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Farmers’ Movement- A Timeline of the two-month long agitation at the Delhi’s Borders

As the movement crosses its two-month strife towards the complete withdrawal of the farm laws, here is a timeline of the significant events that had taken place throughout the agitation by the farmers.

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The farmers’ movement has entered its 65th day at the national capital borders, where the farmers have been protesting against the three contentious farm laws brought by the Central government. Although the violence during the Republic Day tractor rally by the farmers had seemed to weaken the movement, renewed strength and agitation has been witnessed since the past few days on Delhi’s borders.

As the movement crosses its two-month strife towards the complete withdrawal of the farm laws, here is a timeline of the significant events that had taken place throughout the agitation by the farmers.

Nov. 5, 2020: Around 22 farm unions across 22 states organised a nationwide road blockade against the new farm laws bulldozed in the parliament that introduces contract farming with big corporates, removes Centre’s power to impose stock holding limits and provides farmers with the liberty to sell their products anywhere outside the mandis.

Nov. 25, 2020: After being protesting locally for several weeks and going unheard and uncovered, farmers from Punjab and Haryana decided to march towards India’s capital Delhi, in what they called a “Delhi Chalo” march, asking other farmers and supporters to join in.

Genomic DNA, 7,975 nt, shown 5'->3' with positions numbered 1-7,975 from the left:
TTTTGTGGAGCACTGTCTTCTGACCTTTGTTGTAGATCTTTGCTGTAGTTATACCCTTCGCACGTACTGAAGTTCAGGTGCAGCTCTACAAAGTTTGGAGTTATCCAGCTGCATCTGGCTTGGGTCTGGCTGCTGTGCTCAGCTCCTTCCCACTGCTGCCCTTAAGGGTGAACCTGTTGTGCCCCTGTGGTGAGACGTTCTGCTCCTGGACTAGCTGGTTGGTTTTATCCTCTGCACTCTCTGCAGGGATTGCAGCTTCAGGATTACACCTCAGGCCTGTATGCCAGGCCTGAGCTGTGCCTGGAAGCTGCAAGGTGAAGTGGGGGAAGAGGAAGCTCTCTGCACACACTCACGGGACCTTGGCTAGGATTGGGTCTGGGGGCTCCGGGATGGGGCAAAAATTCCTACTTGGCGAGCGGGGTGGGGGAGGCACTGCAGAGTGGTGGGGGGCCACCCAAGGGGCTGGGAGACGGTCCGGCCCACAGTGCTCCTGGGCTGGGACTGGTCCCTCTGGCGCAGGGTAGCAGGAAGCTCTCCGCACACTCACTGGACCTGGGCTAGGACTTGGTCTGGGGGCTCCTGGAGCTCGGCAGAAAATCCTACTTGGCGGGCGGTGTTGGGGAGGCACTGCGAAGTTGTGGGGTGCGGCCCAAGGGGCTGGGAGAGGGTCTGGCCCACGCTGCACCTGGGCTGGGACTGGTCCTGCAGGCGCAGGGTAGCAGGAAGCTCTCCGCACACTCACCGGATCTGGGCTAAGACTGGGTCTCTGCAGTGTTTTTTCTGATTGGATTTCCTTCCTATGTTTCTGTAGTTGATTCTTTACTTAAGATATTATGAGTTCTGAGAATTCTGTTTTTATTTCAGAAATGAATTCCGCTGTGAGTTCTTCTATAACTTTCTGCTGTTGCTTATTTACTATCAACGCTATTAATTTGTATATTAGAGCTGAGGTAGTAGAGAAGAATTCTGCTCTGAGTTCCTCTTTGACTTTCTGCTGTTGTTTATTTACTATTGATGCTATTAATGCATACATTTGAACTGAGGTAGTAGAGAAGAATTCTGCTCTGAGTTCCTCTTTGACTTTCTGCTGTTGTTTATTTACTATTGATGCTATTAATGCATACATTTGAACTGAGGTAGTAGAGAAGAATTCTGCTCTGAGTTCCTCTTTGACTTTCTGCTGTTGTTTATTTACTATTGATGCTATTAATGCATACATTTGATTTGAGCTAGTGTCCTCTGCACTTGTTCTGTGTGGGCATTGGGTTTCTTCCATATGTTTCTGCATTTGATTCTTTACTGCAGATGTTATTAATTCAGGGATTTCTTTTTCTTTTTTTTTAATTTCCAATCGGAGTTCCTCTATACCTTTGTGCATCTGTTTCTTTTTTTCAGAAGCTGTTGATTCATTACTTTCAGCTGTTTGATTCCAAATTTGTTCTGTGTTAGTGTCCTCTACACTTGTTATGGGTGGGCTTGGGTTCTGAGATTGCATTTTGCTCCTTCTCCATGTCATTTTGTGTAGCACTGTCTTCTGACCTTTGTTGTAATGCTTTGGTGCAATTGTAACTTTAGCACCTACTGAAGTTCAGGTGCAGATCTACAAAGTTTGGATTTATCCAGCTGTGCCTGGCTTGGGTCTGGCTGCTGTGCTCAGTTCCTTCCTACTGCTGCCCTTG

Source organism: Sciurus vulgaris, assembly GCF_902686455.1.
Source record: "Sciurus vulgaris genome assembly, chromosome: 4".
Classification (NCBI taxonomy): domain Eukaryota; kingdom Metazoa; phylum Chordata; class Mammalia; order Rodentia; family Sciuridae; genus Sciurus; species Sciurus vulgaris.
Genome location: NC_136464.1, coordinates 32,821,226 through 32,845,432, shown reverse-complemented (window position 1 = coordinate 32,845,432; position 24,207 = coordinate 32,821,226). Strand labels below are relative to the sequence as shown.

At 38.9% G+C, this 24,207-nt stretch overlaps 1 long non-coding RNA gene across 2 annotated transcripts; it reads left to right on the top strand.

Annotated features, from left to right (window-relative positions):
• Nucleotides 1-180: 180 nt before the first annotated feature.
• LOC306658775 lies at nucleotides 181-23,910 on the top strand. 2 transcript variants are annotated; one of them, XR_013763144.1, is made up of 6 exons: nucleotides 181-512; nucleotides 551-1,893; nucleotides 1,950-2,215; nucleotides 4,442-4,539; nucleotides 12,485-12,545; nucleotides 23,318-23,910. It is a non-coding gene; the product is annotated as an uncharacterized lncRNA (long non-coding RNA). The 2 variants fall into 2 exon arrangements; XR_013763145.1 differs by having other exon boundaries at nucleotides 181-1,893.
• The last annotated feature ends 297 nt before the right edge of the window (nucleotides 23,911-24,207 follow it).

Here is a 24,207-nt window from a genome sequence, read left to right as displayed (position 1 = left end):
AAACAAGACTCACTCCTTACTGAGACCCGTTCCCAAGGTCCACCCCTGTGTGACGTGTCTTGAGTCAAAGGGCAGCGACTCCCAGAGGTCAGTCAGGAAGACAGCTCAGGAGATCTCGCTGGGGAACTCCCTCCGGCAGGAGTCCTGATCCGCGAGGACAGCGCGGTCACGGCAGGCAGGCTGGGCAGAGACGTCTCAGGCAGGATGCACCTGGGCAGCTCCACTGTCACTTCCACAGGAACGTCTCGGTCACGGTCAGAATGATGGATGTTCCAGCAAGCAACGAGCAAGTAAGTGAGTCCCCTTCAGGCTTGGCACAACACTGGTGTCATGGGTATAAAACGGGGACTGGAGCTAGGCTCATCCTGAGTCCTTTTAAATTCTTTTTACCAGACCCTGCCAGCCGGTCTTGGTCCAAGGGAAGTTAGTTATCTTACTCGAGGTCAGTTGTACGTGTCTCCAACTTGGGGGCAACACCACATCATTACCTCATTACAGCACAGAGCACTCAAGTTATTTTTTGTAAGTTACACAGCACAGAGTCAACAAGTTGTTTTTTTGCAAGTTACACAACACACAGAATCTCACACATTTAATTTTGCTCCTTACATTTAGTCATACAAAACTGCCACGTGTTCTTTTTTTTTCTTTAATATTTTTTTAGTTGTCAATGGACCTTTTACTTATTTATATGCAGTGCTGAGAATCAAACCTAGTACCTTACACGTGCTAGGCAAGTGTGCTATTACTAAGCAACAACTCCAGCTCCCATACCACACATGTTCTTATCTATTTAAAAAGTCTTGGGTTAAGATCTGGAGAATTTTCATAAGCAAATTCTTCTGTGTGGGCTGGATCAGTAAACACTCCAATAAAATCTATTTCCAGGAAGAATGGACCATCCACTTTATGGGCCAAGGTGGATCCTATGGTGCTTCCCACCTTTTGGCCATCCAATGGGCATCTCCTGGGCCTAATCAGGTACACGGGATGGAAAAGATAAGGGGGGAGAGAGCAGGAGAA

Farmers
Photo: The Week

Nov. 26, 2020: Farmers approaching Delhi were met with water cannons and tear gas by the police at the Haryana-Delhi border. Besides, some reports show that the Haryana government had dug trenches on the roads leading to Delhi to potentially stop farmers travelling on tractors to reach the capital.

Farmers
Photo: The New Indian Express

 

Nov. 27, 2020: A ground in Burari, Delhi was allocated for the farmers to carry out the protest, however, they refused to condense their protest to any site other than what they had been demanding. In defiance of the police permission, farmers set up their camps on the highways of Delhi border.

Nov. 28, 2020 : Home minister Amit Shah offered to hold talks with the farmers, asking them to vacate Delhi borders and move to the designated protest site in Burari. The offer was rejected as farmers refused to move anywhere except at Delhi’s Jantar Mantar.

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Dec. 1, 2020: First round of meeting between farm unions and the Central government was held but it remained inconclusive.

Dec. 2, 2020: Meanwhile, Canadian prime minister Justin Trudeau had described the situation as “concerning.” In response to which the Modi government called out Trudeau’s comments “unwarranted.”

Dec. 3, 2020: Another marathon eight-hour meeting between the government and farmer union heads ended in a deadlock.

Dec. 4, 2020: Meanwhile, the protests on the borders had gained attention for its sustenance, showcasing that the farmers are in for a long haul. The farmers had claimed that they were prepared to carry the protest till their demands are not met and have enough arrangements done to sit at Delhi’s borders indefinitely. Many protestors had customised their tractors into house compartments with various facilities to navigate through the biting cold weather.